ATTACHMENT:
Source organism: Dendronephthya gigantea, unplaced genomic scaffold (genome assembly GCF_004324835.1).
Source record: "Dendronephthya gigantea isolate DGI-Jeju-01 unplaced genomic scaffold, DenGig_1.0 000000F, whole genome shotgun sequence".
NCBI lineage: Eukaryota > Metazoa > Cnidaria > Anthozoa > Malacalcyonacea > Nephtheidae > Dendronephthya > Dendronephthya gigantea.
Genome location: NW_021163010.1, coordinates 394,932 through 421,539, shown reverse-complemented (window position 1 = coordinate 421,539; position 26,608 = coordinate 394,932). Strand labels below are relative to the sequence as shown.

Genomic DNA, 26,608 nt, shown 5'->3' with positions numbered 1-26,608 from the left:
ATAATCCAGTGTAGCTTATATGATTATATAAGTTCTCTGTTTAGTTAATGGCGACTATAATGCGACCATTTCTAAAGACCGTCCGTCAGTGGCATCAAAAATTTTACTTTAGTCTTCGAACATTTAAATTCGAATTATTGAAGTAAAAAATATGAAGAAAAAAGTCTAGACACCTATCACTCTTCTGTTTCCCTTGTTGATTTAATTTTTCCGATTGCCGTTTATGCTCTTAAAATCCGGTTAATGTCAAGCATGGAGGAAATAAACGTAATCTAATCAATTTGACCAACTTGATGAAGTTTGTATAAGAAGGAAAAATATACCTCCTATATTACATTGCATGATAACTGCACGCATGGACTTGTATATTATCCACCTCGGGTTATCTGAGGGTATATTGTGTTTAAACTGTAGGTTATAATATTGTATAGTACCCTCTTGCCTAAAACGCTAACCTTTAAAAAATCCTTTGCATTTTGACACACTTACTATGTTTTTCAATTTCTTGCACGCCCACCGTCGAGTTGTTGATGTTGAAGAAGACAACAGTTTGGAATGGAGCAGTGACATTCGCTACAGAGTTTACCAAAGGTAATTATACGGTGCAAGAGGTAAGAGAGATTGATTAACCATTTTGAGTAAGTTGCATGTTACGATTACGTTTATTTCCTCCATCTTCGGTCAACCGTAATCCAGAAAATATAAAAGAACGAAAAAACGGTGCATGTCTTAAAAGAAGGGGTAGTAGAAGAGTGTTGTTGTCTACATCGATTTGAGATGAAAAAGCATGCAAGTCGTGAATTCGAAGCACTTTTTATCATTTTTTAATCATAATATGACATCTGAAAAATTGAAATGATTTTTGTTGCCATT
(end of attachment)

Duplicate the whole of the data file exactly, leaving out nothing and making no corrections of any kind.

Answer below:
Source organism: Dendronephthya gigantea, unplaced genomic scaffold (genome assembly GCF_004324835.1).
Source record: "Dendronephthya gigantea isolate DGI-Jeju-01 unplaced genomic scaffold, DenGig_1.0 000000F, whole genome shotgun sequence".
NCBI lineage: Eukaryota > Metazoa > Cnidaria > Anthozoa > Malacalcyonacea > Nephtheidae > Dendronephthya > Dendronephthya gigantea.
Genome location: NW_021163010.1, coordinates 394,932 through 421,539, shown reverse-complemented (window position 1 = coordinate 421,539; position 26,608 = coordinate 394,932). Strand labels below are relative to the sequence as shown.

Genomic DNA, 26,608 nt, shown 5'->3' with positions numbered 1-26,608 from the left:
ATAATCCAGTGTAGCTTATATGATTATATAAGTTCTCTGTTTAGTTAATGGCGACTATAATGCGACCATTTCTAAAGACCGTCCGTCAGTGGCATCAAAAATTTTACTTTAGTCTTCGAACATTTAAATTCGAATTATTGAAGTAAAAAATATGAAGAAAAAAGTCTAGACACCTATCACTCTTCTGTTTCCCTTGTTGATTTAATTTTTCCGATTGCCGTTTATGCTCTTAAAATCCGGTTAATGTCAAGCATGGAGGAAATAAACGTAATCTAATCAATTTGACCAACTTGATGAAGTTTGTATAAGAAGGAAAAATATACCTCCTATATTACATTGCATGATAACTGCACGCATGGACTTGTATATTATCCACCTCGGGTTATCTGAGGGTATATTGTGTTTAAACTGTAGGTTATAATATTGTATAGTACCCTCTTGCCTAAAACGCTAACCTTTAAAAAATCCTTTGCATTTTGACACACTTACTATGTTTTTCAATTTCTTGCACGCCCACCGTCGAGTTGTTGATGTTGAAGAAGACAACAGTTTGGAATGGAGCAGTGACATTCGCTACAGAGTTTACCAAAGGTAATTATACGGTGCAAGAGGTAAGAGAGATTGATTAACCATTTTGAGTAAGTTGCATGTTACGATTACGTTTATTTCCTCCATCTTCGGTCAACCGTAATCCAGAAAATATAAAAGAACGAAAAAACGGTGCATGTCTTAAAAGAAGGGGTAGTAGAAGAGTGTTGTTGTCTACATCGATTTGAGATGAAAAAGCATGCAAGTCGTGAATTCGAAGCACTTTTTATCATTTTTTAATCATAATATGACATCTGAAAAATTGAAATGATTTTTGTTGCCATT